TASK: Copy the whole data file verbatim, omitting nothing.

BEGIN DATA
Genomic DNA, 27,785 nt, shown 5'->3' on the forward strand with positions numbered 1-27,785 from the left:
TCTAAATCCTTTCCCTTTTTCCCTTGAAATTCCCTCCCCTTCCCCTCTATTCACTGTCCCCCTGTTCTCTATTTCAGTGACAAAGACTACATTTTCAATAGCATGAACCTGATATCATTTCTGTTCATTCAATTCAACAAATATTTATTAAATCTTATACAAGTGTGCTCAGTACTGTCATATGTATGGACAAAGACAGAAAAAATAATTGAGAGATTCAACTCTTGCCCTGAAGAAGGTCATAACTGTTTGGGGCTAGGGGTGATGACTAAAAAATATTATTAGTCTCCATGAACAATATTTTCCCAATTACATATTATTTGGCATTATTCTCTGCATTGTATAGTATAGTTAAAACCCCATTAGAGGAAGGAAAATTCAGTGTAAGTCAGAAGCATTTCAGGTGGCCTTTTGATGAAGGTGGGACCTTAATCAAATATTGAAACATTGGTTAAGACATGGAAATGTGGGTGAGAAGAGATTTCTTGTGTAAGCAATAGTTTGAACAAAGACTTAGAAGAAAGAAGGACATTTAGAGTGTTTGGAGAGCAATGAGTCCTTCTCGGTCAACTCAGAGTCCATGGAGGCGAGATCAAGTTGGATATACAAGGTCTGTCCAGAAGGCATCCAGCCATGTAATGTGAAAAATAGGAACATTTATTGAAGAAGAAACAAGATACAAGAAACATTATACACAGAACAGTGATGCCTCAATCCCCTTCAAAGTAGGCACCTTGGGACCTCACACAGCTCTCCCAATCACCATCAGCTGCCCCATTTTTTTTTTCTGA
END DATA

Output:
Genomic DNA, 27,785 nt, shown 5'->3' on the forward strand with positions numbered 1-27,785 from the left:
TCTAAATCCTTTCCCTTTTTCCCTTGAAATTCCCTCCCCTTCCCCTCTATTCACTGTCCCCCTGTTCTCTATTTCAGTGACAAAGACTACATTTTCAATAGCATGAACCTGATATCATTTCTGTTCATTCAATTCAACAAATATTTATTAAATCTTATACAAGTGTGCTCAGTACTGTCATATGTATGGACAAAGACAGAAAAAATAATTGAGAGATTCAACTCTTGCCCTGAAGAAGGTCATAACTGTTTGGGGCTAGGGGTGATGACTAAAAAATATTATTAGTCTCCATGAACAATATTTTCCCAATTACATATTATTTGGCATTATTCTCTGCATTGTATAGTATAGTTAAAACCCCATTAGAGGAAGGAAAATTCAGTGTAAGTCAGAAGCATTTCAGGTGGCCTTTTGATGAAGGTGGGACCTTAATCAAATATTGAAACATTGGTTAAGACATGGAAATGTGGGTGAGAAGAGATTTCTTGTGTAAGCAATAGTTTGAACAAAGACTTAGAAGAAAGAAGGACATTTAGAGTGTTTGGAGAGCAATGAGTCCTTCTCGGTCAACTCAGAGTCCATGGAGGCGAGATCAAGTTGGATATACAAGGTCTGTCCAGAAGGCATCCAGCCATGTAATGTGAAAAATAGGAACATTTATTGAAGAAGAAACAAGATACAAGAAACATTATACACAGAACAGTGATGCCTCAATCCCCTTCAAAGTAGGCACCTTGGGACCTCACACAGCTCTCCCAATCACCATCAGCTGCCCCATTTTTTTTTTCTGA